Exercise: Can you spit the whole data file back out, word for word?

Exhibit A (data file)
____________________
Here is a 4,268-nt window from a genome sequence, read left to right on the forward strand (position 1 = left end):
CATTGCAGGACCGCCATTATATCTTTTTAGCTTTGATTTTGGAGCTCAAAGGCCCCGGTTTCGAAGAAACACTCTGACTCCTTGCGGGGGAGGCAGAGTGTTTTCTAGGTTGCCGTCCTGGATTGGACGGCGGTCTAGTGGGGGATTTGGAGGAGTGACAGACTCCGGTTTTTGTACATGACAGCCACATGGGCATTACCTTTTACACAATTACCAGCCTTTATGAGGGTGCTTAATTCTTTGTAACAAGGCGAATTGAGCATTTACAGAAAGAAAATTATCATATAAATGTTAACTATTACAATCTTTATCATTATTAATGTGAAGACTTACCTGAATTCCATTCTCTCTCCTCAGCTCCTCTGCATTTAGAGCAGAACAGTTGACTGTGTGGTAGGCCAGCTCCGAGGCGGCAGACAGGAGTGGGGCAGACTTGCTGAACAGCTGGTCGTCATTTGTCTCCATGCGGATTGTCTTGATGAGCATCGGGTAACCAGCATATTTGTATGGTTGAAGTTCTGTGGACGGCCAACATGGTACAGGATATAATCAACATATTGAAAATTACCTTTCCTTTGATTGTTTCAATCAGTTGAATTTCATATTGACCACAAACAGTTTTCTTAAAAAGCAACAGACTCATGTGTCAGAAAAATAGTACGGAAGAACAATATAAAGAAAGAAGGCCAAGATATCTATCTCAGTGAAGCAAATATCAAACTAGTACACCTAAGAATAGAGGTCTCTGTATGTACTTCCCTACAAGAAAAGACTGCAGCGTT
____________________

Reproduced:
Here is a 4,268-nt window from a genome sequence, read left to right on the forward strand (position 1 = left end):
CATTGCAGGACCGCCATTATATCTTTTTAGCTTTGATTTTGGAGCTCAAAGGCCCCGGTTTCGAAGAAACACTCTGACTCCTTGCGGGGGAGGCAGAGTGTTTTCTAGGTTGCCGTCCTGGATTGGACGGCGGTCTAGTGGGGGATTTGGAGGAGTGACAGACTCCGGTTTTTGTACATGACAGCCACATGGGCATTACCTTTTACACAATTACCAGCCTTTATGAGGGTGCTTAATTCTTTGTAACAAGGCGAATTGAGCATTTACAGAAAGAAAATTATCATATAAATGTTAACTATTACAATCTTTATCATTATTAATGTGAAGACTTACCTGAATTCCATTCTCTCTCCTCAGCTCCTCTGCATTTAGAGCAGAACAGTTGACTGTGTGGTAGGCCAGCTCCGAGGCGGCAGACAGGAGTGGGGCAGACTTGCTGAACAGCTGGTCGTCATTTGTCTCCATGCGGATTGTCTTGATGAGCATCGGGTAACCAGCATATTTGTATGGTTGAAGTTCTGTGGACGGCCAACATGGTACAGGATATAATCAACATATTGAAAATTACCTTTCCTTTGATTGTTTCAATCAGTTGAATTTCATATTGACCACAAACAGTTTTCTTAAAAAGCAACAGACTCATGTGTCAGAAAAATAGTACGGAAGAACAATATAAAGAAAGAAGGCCAAGATATCTATCTCAGTGAAGCAAATATCAAACTAGTACACCTAAGAATAGAGGTCTCTGTATGTACTTCCCTACAAGAAAAGACTGCAGCGTT